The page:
Modern themes and old-fashioned values in a ghostly Nantucket wonder, with a twist.

OUT OF THE WILD NIGHT

Nantucket’s ghosts work alongside living islanders to face the challenge of development that guts old houses.

One year after a tragic boating accident, the ghost of Mary Chase, dead over 100 years, wakes in a windless, 21st-century November. She’s the new Town Crier, needed to warn others about the imminent destruction of her 18th-century house, one of many being “rehabilitated” for new, off-island owners. She watches the Old North Gang—Gabe Pinkham and Paul, Cyrus, and Maddie Coffin, all white island children of mostly English descent; biracial Phoebe Folger Antoine, whose mom is white and whose dad is Jamaican; and Dominican–Cape Verdean twins Maria and Markos Ramos—as they encounter ghosts from an earlier time and begin to work with them to thwart the developers through a string of “accidents.” And, at a crucial moment, when Phee’s house is threatened, once-quiet Mary finds her voice, screaming to wake the world. The author of such well-loved, intricately plotted mysteries as Chasing Vermeer (2004), Balliett outdoes herself here with this surprising story, set in a lovingly depicted present-day Nantucket and peopled with ordinary citizens who, like their predecessors, work with their hands. Phee and her grandfather have even started an organization to help homeless island workers. Mary’s first-person, present-tense account weaves in and out of an omniscient observation of the children’s actions as the line blurs between the living and the dead.

Modern themes and old-fashioned values in a ghostly Nantucket wonder, with a twist. (Fantasy. 9-13)

Pub Date: March 27, 2018

ISBN: 978-0-545-86756-6

Page Count: 320

Publisher: Scholastic

Review Posted Online: Nov. 22, 2017

Kirkus Reviews Issue: Dec. 15, 2017

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Good Guys and Bad get just deserts in the end, and Stanley gets plenty of opportunities to display pluck and valor in this...

HOLES

Sentenced to a brutal juvenile detention camp for a crime he didn't commit, a wimpy teenager turns four generations of bad family luck around in this sunburnt tale of courage, obsession, and buried treasure from Sachar (Wayside School Gets a Little Stranger, 1995, etc.).

Driven mad by the murder of her black beau, a schoolteacher turns on the once-friendly, verdant town of Green Lake, Texas, becomes feared bandit Kissin' Kate Barlow, and dies, laughing, without revealing where she buried her stash. A century of rainless years later, lake and town are memories—but, with the involuntary help of gangs of juvenile offenders, the last descendant of the last residents is still digging. Enter Stanley Yelnats IV, great-grandson of one of Kissin' Kate's victims and the latest to fall to the family curse of being in the wrong place at the wrong time; under the direction of The Warden, a woman with rattlesnake venom polish on her long nails, Stanley and each of his fellow inmates dig a hole a day in the rock-hard lake bed. Weeks of punishing labor later, Stanley digs up a clue, but is canny enough to conceal the information of which hole it came from. Through flashbacks, Sachar weaves a complex net of hidden relationships and well-timed revelations as he puts his slightly larger-than-life characters under a sun so punishing that readers will be reaching for water bottles.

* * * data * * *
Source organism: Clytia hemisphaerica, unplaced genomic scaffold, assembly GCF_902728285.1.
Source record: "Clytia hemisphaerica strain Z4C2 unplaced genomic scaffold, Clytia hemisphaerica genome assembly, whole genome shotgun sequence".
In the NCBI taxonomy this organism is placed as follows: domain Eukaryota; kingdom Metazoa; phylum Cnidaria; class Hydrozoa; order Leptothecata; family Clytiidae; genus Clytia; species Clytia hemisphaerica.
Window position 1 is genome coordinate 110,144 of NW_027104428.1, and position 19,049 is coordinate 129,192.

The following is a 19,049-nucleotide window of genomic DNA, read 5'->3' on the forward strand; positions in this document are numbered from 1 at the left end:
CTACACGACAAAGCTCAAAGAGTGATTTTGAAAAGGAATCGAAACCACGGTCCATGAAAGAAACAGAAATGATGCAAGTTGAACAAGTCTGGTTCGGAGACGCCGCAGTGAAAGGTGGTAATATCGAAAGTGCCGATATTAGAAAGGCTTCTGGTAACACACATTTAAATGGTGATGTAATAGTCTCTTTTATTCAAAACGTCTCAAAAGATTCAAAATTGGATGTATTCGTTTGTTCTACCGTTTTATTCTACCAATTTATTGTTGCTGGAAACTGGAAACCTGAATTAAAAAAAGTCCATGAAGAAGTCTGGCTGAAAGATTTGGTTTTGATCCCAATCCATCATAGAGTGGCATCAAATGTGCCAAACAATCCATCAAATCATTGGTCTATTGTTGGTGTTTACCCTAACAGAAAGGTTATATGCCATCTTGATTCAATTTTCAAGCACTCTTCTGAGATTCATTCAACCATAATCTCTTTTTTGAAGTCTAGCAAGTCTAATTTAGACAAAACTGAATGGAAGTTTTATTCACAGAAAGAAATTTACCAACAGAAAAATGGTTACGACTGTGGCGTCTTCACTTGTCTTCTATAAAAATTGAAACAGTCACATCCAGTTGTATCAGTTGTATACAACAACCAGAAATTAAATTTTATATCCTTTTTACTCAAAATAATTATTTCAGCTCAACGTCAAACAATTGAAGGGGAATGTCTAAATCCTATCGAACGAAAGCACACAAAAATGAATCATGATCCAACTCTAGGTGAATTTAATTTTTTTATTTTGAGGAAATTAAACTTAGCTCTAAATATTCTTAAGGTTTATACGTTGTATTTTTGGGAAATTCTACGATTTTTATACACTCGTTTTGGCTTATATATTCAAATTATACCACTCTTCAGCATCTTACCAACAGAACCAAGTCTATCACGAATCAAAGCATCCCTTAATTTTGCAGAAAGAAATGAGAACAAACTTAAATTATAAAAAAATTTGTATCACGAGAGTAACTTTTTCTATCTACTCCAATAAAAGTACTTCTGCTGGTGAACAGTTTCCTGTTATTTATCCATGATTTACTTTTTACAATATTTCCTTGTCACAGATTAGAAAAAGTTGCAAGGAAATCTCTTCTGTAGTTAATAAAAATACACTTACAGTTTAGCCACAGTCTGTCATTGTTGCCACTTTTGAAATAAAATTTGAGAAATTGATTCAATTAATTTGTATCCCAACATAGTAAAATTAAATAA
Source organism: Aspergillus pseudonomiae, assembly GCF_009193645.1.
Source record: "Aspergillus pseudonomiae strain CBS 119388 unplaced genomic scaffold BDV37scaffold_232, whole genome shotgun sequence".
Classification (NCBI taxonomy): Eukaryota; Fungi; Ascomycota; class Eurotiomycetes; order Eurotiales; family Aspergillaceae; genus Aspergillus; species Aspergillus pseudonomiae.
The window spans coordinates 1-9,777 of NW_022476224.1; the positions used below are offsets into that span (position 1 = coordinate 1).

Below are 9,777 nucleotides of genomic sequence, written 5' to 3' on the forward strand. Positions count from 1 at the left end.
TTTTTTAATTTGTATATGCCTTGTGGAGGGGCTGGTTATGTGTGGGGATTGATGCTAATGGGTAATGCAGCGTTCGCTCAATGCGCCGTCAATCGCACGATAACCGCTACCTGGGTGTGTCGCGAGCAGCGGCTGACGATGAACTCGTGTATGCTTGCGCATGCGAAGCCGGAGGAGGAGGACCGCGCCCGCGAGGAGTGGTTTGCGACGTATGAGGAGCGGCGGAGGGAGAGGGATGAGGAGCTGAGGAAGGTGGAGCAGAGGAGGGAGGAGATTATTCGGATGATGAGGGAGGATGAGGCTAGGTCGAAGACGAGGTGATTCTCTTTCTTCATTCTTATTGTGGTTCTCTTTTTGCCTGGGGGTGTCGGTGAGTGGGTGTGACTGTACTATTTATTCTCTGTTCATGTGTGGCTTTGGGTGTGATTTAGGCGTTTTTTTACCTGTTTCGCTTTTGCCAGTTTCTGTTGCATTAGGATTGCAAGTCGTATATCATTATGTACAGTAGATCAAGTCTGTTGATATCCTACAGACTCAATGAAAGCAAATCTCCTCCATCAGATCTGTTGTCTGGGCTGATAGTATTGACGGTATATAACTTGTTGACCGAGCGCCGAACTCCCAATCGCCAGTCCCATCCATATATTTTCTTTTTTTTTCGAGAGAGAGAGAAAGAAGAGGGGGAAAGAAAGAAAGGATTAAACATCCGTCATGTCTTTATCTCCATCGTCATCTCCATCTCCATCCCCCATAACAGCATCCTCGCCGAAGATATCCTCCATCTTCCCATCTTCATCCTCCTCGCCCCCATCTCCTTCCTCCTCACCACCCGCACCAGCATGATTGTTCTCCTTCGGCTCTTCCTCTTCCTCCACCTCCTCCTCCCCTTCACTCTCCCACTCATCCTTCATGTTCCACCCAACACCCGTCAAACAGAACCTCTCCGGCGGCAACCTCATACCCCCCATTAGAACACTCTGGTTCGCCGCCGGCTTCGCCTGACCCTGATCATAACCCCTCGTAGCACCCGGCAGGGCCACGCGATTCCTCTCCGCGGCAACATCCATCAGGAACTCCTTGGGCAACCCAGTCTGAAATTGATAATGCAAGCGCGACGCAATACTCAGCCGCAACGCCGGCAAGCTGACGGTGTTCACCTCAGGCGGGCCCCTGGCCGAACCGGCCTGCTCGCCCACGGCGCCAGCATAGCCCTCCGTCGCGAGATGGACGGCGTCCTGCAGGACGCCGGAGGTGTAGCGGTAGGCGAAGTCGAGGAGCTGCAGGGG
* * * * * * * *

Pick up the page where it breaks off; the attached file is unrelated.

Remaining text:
Good Guys and Bad get just deserts in the end, and Stanley gets plenty of opportunities to display pluck and valor in this rugged, engrossing adventure. (Fiction. 9-13)

Pub Date: Sept. 1, 1998

ISBN: 978-0-374-33265-5

Page Count: 233

Publisher: Farrar, Straus and Giroux

Review Posted Online: May 20, 2010

Kirkus Reviews Issue: June 15, 2000

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Moving and poetic.

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PAX

A motherless boy is forced to abandon his domesticated fox when his father decides to join soldiers in an approaching war.

Twelve-year-old Peter found his loyal companion, Pax, as an orphaned kit while still grieving his own mother’s death. Peter’s difficult and often harsh father said he could keep the fox “for now” but five years later insists the boy leave Pax by the road when he takes Peter to his grandfather’s house, hundreds of miles away. Peter’s journey back to Pax and Pax’s steadfastness in waiting for Peter’s return result in a tale of survival, intrinsic connection, and redemption. The battles between warring humans in the unnamed conflict remain remote, but the oncoming wave of deaths is seen through Pax’s eyes as woodland creatures are blown up by mines. While Pax learns to negotiate the complications of surviving in the wild and relating to other foxes, Peter breaks his foot and must learn to trust a seemingly eccentric woman named Vola who battles her own ghosts of war. Alternating chapters from the perspectives of boy and fox are perfectly paced and complementary. Only Peter, Pax, Vola, and three of Pax’s fox companions are named, conferring a spare, fablelike quality. Every moment in the graceful, fluid narrative is believable. Klassen’s cover art has a sense of contained, powerful stillness. (Interior illustrations not seen.)

Moving and poetic. (Animal fantasy. 9-13)

Pub Date: Feb. 2, 2016

ISBN: 978-0-06-237701-2

Page Count: 304

Publisher: Balzer + Bray/HarperCollins

Review Posted Online: Oct. 19, 2015

Kirkus Reviews Issue: Nov. 1, 2015

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